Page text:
So far, Europe has defended itself through voluntary codes of practice and other unenforceable documents. It is not appropriate to criticise them - they had their reasons and their time. However, we are already at a time when we need a legal framework for sanctions, so that it is clear that when someone negatively affects our democracies, they will suffer the consequences. For this, we need, among other things, definitions, for example, of what disinformation is and who is a disinformer. I consider this part to be a breakthrough: once there are clear penalties for foreign interference in our democratic processes, we can finally talk about real deterrence of the players.
We have built up defences against conventional threats; it would be a fatal mistake to fall asleep to hybrid ones.
Topic of the day: social networks
Our report also pulls the big digital platforms more into the process. They are primarily a space for the spreading of disinformation, yet they operate in a completely non-transparent mode. Whether it is the algorithms by which you see posts or the actual payers of political advertising. Everything that the platforms have promised so far in this regard is just for good measure. And that's the way it looks in practice. There is no better proof of the impotence of such agreements than the fact that the Chinese ByteDance, the operator of the TikTok network, has joined the code of voluntary information sharing with the Commission. And they certainly have very specific views on transparency. Such a situation is not sustainable in the long term. The report therefore focuses primarily on transparency measures, which is supported by the Digital Services Act passed this year. Transparency includes plurality, independence, control and accountability. As the power of the giant platforms grows, so does their monopoly and the opportunities to avoid regulation. The places where the struggle for the character of European democracies is being fought today are themselves completely escaping our notion of social responsibility.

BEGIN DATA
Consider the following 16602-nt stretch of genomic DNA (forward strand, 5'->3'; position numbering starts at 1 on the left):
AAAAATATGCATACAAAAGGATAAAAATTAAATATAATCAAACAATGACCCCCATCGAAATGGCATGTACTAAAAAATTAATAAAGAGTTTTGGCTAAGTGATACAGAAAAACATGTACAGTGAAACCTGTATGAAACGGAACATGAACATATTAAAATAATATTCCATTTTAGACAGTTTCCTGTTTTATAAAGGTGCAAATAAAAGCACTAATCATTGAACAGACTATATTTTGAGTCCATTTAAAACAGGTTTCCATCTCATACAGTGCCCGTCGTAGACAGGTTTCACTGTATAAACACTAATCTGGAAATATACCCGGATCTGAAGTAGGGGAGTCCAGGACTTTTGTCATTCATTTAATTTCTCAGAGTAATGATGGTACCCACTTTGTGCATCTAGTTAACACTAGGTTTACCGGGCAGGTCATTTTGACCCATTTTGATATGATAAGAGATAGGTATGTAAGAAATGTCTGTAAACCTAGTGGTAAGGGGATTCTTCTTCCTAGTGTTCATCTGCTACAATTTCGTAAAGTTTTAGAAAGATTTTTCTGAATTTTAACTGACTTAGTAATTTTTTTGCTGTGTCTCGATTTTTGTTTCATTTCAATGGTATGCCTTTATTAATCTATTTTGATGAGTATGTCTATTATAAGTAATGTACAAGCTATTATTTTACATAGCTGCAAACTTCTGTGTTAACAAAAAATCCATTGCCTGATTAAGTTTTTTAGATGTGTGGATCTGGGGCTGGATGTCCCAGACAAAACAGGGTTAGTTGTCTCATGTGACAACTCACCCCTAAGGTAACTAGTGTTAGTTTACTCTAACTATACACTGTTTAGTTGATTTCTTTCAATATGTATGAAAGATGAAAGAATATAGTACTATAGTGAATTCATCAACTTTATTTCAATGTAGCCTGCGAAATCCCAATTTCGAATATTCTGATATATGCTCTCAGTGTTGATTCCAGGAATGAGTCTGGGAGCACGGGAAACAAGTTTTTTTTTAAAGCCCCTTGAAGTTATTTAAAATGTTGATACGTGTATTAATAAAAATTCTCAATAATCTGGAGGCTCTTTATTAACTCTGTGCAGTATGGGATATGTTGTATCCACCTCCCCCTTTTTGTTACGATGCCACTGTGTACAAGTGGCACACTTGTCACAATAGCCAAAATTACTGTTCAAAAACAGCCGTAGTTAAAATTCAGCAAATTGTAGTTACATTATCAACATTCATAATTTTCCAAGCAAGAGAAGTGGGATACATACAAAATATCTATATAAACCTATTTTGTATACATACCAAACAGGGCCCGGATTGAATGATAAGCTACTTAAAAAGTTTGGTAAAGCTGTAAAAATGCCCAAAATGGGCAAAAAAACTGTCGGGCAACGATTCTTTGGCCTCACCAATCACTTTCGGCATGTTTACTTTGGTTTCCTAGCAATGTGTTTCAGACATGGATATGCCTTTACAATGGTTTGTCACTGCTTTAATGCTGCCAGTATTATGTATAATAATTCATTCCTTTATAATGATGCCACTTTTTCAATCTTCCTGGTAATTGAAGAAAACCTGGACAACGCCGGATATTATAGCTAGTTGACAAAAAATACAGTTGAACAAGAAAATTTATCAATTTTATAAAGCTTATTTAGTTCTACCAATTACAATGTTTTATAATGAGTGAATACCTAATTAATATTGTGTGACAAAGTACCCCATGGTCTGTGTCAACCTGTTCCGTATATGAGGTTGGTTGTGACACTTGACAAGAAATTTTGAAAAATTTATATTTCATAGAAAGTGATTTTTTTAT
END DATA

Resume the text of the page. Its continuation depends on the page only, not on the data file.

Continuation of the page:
How healthy is trust
The report also includes a number of recommendations and suggestions on cyber security, the protection of critical infrastructure (i.e. our energy networks, schools, even hospitals) and looks at a number of countries by name - from those that we know are systematically interfering with us, such as China or Russia, to those with whom we can share our know-how and support, such as Ukraine, to those that are our inspiration, such as Taiwan.
We were able to observe Taiwan's infrastructure for combating Chinese interference and disinformation up close on the first ever European Parliament mission I initiated last year. Taiwan's approach is based on cooperation between all parts of the government, independent NGOs specialised in fact-checking, as well as promoting media literacy for all generations, debunking disinformation and restricting the spread of manipulative news. And above all: trusting citizens in their political and democratic institutions.
Politicians are not to be trusted, politicians are to be checked, people say. I agree. But after visiting Taiwan, I am also convinced that if politicians do not take chaotic and random actions (e.g. during a pandemic), communicate directly and frequently with citizens, explain and operate in a healthy media environment that does not seek only sensationalism, then they can build some trust.
And with such trust in politics comes trust in democracy as such. And also with disinformation and foreign interference, there is no more resilient society than one that trusts its democracy.